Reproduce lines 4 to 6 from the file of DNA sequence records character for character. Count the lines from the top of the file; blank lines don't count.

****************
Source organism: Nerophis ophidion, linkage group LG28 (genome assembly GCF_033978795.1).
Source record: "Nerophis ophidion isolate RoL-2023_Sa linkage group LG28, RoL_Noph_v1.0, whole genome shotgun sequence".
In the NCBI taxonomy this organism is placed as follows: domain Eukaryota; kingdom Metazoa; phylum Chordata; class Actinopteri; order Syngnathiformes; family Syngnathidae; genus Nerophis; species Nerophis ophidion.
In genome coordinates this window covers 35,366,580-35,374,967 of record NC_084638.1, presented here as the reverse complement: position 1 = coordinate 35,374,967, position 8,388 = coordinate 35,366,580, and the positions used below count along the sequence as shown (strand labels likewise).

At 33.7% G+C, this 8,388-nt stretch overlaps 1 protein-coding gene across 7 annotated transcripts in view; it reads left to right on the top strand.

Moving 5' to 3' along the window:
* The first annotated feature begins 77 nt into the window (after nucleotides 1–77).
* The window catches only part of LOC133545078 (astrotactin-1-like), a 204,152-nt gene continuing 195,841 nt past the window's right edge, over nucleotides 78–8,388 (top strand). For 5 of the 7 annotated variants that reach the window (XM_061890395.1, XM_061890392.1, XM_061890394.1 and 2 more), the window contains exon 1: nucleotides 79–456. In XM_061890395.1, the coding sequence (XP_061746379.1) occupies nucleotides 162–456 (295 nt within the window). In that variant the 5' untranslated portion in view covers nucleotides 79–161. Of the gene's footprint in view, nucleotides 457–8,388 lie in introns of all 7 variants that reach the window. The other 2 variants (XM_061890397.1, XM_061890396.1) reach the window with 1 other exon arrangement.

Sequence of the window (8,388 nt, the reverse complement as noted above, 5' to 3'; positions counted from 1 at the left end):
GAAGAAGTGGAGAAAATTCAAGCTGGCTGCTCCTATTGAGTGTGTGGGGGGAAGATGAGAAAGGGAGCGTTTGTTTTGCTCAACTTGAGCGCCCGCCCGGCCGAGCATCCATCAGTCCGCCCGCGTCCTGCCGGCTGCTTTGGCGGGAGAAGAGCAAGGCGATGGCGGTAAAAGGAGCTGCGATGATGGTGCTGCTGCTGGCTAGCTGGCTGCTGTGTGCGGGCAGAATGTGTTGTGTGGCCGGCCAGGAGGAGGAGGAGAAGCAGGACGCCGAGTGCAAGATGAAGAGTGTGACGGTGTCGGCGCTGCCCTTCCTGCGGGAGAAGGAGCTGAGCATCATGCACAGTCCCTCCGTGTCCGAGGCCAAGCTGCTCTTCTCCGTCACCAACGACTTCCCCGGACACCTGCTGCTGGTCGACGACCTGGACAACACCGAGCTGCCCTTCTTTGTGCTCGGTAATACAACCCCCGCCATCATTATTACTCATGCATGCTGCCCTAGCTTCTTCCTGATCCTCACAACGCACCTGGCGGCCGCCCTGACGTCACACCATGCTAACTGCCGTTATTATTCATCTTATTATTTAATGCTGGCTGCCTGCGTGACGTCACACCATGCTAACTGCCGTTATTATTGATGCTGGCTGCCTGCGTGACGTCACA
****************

In genome coordinates this window covers 35,366,580-35,374,967 of record NC_084638.1, presented here as the reverse complement: position 1 = coordinate 35,374,967, position 8,388 = coordinate 35,366,580, and the positions used below count along the sequence as shown (strand labels likewise).

At 33.7% G+C, this 8,388-nt stretch overlaps 1 protein-coding gene across 7 annotated transcripts in view; it reads left to right on the top strand.

Moving 5' to 3' along the window: